After facing the fearsome pass-rushers of the Houston Texans, New York Jets, Arizona Cardinals, and Cincinnati Bengals in four of their first five games, the Miami Dolphins once again must face a fearsome pass-rushing team in the St. Louis Rams.
Currently the Rams are tied with Miami for seventh in the league in sacks with 15. On top of that they're responsible for 25 tipped passes, which we all know has been a problem this year for Dolphins rookie quarterback Ryan Tannehill.
What does St. Louis do on defense to get so much pressure, and how can Miami stop them?
The Rams aren't afraid to rush five linemen at you.
You read that correctly, five.
Here's a look at a play from last Thursday's Rams game against the Cardinals—a play in which St. Louis rushed five linemen, freeing up linebacker Jo-Lonn Dunbar (who's highlighted).
Once the ball was snapped, each of St. Louis' five rushers were picked up by an Arizona offensive lineman. However, as you can see here, Dunbar exploits a gaping hole in the middle of the line and sacks Cardinals quarterback Kevin Kolb for a five-yard loss, backing Arizona up to its own eight-yard line.
But putting five men on the line isn't the only way the Rams got to Kolb. Here's a more conventional look.
On this snap, we see a more typical four-man defensive line alignment, similar to what the Dolphins use. However, due to so much attention being paid to St. Louis' edge-rushers (among the best in the league), Chris Long is able to waltz right into the pocket and get Kevin Kolb.
St. Louis finished with a franchise-record nine sacks against Arizona, and here's a highlight reel featuring every single one of them.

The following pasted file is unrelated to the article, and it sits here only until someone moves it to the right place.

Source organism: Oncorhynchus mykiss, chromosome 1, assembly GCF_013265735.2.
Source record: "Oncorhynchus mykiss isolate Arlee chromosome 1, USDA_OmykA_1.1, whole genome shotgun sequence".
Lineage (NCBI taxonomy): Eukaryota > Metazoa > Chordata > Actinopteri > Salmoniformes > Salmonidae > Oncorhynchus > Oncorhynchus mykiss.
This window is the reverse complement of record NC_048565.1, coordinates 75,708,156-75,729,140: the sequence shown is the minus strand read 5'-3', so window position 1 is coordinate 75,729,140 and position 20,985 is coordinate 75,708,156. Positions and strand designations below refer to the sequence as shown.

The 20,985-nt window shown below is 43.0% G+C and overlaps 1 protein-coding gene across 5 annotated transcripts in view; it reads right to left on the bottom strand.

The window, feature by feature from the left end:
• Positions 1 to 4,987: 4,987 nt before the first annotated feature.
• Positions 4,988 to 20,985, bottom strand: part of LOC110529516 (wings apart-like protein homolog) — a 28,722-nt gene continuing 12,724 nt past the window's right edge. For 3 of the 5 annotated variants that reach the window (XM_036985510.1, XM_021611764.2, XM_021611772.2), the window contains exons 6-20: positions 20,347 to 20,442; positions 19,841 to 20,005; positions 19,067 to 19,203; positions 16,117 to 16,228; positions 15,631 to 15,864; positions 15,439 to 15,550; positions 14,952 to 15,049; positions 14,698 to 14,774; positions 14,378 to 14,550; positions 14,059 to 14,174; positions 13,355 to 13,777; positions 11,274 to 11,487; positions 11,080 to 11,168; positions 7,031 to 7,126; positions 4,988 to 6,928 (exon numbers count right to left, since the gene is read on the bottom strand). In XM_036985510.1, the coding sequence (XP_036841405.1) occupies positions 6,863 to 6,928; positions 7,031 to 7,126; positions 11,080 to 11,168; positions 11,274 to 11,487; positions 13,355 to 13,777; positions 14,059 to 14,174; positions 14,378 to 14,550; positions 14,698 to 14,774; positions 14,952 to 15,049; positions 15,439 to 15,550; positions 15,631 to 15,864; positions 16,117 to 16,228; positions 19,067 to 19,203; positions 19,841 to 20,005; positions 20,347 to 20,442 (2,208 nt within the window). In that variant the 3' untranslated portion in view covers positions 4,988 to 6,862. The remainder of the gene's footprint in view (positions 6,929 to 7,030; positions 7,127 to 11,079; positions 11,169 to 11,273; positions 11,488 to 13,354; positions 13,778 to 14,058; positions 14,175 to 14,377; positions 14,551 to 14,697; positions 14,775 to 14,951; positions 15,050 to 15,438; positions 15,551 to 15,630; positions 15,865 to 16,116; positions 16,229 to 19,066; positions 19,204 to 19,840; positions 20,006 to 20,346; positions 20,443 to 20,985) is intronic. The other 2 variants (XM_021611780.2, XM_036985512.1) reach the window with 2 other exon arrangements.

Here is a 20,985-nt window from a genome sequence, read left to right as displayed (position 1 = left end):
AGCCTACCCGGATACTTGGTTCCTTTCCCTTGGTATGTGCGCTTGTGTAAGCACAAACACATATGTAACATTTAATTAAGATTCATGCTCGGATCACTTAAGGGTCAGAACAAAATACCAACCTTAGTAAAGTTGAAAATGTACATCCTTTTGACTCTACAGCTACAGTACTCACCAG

Notice the variety of looks of the Rams defense gives from play to play—quite a challenge for any offensive line to face.
However, the Dolphins do have some experience against teams that rush the quarterback and have shown an ability to handle pressure.
Ryan Tannehill did very well against a similar pass-rushing team in Week 4 against the Cardinals. According to ESPN Stats Inc. (via Palm Beach Post):
Ryan Tannehill faced extra pressure on 25 of his 44 dropbacks, and completed 16-of-22 passes for 306 yards, a touchdown and an interception against at least five pass rushers. Tannehill’s 306 passing yards against at least five pass rushers is the highest single-game total by anyone since the start of the 2008 season.
More impressive for Tannehill is who it came against–entering Sunday, the Cardinals’ defense led the league with a 34.1 completion percentage and 3.6 yards per attempt allowed when sending at least five pass rushers.
Here's a good example of where Tannehill not only faced a five-man rush, but all five men were blitzing.
Does that play look familiar? Here's the result of that play.
Throwing off play-action is one of Tannehill's best attributes (along with throwing on the run). Both of these skills also explain why Tannehill has performed so well against the blitz.
It will be something that Miami will have to continue to do in order to go into its bye week 3-3. The Rams offense isn't anywhere near as prolific (especially with its main threat at wide receiver, Danny Amendola, out with a fractured clavicle, per ESPN) as others they've faced, so if Miami can put points on the board and avoid turnovers caused by St. Louis' pass rush, they should come away with the victory.